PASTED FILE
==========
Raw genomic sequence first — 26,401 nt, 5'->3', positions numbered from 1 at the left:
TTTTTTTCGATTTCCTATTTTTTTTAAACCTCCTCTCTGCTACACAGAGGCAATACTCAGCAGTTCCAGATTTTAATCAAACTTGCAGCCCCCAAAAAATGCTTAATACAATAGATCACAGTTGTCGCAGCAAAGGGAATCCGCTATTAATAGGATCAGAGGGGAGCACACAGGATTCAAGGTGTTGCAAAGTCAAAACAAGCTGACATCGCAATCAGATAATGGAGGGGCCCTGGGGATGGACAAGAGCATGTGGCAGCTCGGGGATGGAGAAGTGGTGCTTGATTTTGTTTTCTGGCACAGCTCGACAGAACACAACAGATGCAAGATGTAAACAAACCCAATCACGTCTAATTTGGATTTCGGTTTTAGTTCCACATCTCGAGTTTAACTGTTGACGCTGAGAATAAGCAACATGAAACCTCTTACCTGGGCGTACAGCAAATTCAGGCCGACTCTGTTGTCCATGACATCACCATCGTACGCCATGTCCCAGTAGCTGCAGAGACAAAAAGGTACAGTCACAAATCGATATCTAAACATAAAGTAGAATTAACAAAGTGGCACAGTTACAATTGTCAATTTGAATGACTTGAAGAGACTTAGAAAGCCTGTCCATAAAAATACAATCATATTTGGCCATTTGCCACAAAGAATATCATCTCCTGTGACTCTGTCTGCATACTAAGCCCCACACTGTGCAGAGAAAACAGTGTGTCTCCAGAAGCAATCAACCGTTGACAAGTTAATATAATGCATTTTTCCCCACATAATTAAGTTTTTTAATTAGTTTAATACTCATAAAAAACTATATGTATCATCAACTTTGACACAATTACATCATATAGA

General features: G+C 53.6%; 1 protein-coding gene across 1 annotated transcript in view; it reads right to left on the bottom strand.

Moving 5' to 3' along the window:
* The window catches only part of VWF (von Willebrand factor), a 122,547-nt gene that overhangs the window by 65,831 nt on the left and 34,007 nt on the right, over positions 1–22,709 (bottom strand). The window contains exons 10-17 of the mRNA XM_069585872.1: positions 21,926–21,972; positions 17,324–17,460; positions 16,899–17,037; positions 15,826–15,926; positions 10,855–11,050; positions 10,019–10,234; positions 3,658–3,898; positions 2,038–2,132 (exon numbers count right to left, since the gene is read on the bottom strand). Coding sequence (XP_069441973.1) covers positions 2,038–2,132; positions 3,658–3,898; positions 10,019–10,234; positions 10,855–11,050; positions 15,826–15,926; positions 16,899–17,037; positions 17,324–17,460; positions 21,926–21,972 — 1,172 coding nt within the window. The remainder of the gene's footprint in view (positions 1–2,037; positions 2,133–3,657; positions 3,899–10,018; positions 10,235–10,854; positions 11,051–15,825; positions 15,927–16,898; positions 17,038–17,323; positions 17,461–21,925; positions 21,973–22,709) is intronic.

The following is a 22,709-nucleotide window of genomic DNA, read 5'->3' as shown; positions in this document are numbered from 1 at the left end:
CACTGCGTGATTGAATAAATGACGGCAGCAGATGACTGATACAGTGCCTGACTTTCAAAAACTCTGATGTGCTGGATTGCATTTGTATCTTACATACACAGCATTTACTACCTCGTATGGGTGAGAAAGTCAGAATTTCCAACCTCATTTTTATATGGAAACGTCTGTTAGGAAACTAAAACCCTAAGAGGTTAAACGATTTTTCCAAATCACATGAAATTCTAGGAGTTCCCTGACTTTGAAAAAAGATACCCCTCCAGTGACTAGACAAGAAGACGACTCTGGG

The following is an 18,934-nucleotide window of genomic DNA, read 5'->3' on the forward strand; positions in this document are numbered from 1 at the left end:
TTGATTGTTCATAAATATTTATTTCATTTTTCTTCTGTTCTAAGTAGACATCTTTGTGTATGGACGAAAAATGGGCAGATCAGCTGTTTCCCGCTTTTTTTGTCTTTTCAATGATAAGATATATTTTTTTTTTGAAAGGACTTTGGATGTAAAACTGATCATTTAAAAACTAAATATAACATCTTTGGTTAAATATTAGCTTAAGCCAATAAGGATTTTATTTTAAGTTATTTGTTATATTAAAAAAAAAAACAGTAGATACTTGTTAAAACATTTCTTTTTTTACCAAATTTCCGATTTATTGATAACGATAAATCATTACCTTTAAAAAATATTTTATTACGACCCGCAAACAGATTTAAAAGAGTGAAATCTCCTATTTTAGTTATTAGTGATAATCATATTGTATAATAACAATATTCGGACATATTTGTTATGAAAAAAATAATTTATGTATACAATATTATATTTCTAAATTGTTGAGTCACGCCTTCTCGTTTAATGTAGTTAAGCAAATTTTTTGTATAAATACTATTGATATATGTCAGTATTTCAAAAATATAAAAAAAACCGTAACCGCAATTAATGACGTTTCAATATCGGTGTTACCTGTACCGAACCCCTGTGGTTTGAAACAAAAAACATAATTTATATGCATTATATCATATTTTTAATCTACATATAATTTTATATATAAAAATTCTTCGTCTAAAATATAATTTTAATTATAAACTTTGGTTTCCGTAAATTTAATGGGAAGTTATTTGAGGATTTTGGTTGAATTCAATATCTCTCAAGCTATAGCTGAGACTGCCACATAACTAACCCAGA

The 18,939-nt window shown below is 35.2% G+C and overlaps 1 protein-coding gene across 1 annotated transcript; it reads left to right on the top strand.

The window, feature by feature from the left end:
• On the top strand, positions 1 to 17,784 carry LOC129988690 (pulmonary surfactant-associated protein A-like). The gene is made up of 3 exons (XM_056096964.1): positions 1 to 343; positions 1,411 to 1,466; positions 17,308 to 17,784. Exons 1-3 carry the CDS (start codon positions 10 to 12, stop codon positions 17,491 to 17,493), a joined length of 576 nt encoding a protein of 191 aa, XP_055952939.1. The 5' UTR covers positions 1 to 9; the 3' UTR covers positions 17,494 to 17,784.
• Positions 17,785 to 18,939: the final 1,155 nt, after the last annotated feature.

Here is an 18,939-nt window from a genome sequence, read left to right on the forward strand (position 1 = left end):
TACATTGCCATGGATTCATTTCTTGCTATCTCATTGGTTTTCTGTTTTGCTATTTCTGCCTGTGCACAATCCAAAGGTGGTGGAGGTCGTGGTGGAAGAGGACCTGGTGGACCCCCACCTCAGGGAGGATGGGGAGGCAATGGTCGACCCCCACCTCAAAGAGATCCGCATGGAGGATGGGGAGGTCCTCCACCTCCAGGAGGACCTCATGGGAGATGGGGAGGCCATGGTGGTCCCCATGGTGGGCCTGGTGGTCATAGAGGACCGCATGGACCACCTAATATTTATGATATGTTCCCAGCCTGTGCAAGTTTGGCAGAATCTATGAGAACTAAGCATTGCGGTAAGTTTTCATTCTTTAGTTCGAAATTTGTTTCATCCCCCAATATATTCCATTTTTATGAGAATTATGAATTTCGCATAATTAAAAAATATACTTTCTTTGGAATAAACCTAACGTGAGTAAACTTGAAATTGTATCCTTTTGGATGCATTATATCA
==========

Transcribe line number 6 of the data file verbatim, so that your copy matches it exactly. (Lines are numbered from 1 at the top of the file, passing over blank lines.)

The following is a 22,709-nucleotide window of genomic DNA, read 5'->3' as shown; positions in this document are numbered from 1 at the left end: